“Ask questions, taste our food, teach us, and learn from us too,” Phiem says.
The experiences don’t stop at the gangplank, either. The Saigon
crew are a blend of Vietnamese and Cambodians, and the ship’s air-conditioned Panorama Lounge is an all-purpose rec room: By day, passengers relax, check email, and order strong Vietnamese coffee, but an hour before dinner, bartender Resmey shakes up specialty cocktails. While we’re docked in Cambodia’s capital, Phnom Penh, teenagers from a local orphanage come aboard to demonstrate traditional dances. The lounge turns into a stage one night for an impromptu karaoke session with fellow travelers, then becomes a classroom when Phiem educates us about our serpentine path: The Mekong tumbles more than 2,600 miles from its origin in Tibet, flowing through China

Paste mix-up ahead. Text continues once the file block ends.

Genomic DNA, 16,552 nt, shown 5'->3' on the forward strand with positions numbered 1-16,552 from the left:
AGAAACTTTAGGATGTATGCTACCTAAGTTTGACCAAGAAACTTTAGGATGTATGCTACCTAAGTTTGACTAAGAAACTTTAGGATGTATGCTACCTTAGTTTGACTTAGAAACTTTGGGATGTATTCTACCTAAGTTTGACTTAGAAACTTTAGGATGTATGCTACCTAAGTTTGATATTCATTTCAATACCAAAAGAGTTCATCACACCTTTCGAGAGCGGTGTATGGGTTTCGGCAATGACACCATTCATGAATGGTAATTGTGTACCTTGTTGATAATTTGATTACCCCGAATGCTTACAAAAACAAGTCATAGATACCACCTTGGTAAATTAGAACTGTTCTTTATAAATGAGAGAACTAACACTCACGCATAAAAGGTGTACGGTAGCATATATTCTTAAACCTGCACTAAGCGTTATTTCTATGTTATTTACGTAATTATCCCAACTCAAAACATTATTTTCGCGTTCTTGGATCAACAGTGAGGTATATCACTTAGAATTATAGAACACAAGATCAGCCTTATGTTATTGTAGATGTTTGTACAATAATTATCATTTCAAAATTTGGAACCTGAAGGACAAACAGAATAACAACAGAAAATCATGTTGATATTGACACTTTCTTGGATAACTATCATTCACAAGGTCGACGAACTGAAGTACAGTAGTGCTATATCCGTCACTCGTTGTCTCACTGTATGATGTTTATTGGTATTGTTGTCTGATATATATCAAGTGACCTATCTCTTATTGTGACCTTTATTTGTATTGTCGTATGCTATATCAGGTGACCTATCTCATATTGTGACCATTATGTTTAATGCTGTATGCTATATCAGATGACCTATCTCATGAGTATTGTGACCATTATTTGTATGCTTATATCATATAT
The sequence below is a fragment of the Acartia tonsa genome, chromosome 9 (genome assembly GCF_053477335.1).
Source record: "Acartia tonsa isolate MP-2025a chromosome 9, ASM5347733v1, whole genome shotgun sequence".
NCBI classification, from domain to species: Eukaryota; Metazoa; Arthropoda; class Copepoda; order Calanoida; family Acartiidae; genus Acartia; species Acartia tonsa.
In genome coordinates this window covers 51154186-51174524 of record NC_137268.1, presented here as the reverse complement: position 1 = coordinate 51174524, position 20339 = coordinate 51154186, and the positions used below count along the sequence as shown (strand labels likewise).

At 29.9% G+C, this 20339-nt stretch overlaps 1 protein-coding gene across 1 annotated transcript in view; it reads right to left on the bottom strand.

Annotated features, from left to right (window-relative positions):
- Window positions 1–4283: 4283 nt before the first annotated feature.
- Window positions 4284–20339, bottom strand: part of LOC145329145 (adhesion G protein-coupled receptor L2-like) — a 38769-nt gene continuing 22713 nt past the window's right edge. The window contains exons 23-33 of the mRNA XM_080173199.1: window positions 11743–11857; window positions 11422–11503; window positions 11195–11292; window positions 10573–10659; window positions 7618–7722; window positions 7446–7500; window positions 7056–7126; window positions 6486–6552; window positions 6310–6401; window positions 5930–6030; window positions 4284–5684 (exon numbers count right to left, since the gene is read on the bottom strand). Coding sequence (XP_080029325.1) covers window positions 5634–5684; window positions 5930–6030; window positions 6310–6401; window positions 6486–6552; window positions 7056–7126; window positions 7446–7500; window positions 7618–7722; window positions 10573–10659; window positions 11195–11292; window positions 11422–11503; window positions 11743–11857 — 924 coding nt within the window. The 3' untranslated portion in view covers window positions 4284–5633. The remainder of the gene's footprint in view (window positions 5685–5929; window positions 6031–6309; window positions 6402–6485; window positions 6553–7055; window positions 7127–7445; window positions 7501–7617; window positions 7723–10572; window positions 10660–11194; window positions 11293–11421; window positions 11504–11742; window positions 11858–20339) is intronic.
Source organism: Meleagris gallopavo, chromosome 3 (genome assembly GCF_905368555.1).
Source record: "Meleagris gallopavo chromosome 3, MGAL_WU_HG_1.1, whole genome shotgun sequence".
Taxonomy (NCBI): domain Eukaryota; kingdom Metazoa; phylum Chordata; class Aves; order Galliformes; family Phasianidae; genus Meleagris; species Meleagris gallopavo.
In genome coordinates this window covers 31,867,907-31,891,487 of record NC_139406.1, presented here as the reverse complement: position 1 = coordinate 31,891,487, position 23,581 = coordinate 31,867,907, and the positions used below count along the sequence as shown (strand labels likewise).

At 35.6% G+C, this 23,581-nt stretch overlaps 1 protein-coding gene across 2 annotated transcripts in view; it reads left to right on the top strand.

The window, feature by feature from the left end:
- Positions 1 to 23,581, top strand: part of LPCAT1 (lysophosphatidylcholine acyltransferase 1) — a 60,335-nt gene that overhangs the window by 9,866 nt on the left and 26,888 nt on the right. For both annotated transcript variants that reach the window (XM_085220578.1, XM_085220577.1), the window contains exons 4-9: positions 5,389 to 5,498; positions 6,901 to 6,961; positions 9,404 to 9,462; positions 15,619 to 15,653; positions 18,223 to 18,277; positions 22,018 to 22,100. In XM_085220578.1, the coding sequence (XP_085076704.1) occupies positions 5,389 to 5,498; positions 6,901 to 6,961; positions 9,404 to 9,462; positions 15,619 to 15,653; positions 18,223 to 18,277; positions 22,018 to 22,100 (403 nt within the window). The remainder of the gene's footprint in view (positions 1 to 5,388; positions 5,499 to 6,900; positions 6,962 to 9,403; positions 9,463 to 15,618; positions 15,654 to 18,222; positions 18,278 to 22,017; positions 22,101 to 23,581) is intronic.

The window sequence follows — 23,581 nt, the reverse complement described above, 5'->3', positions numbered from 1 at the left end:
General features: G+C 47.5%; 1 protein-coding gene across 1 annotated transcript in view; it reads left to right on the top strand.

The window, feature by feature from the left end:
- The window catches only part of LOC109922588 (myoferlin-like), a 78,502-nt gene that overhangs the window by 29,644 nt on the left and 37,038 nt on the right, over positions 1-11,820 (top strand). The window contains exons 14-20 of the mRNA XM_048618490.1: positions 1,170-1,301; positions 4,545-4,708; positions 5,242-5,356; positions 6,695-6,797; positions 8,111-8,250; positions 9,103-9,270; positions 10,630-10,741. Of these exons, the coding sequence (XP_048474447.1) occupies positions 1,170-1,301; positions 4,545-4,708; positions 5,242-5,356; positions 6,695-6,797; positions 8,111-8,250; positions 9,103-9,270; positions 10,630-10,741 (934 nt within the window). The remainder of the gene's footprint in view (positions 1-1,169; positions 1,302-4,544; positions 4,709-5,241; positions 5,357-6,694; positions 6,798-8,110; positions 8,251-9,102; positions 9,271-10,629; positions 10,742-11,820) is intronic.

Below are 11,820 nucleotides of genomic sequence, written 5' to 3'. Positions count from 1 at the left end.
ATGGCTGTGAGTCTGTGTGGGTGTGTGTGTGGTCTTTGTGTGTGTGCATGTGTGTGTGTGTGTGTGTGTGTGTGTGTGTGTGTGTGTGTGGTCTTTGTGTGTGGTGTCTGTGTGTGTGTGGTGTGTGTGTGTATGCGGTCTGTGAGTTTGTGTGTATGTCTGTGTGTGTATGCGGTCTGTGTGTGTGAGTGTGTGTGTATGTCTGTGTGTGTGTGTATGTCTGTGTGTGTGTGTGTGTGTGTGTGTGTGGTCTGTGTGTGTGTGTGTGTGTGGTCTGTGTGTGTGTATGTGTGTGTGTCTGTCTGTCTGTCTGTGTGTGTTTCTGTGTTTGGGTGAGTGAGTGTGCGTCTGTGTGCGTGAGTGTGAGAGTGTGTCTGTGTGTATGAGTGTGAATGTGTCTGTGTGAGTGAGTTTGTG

; along the borders of Laos
, and Thailand
; and into Cambodia before splaying out in Vietnam’s Mekong Delta, a vast and swampy labyrinth of islands, floating villages, and rice paddies. In Vietnamese, the Mekong is called the River of Nine Dragons, a reference to the nine mouths that expel the Mekong into the South China Sea. But Mother of Rivers, as it’s sometimes referred to in Thailand and Laos, seems most fitting, as it provides for so many.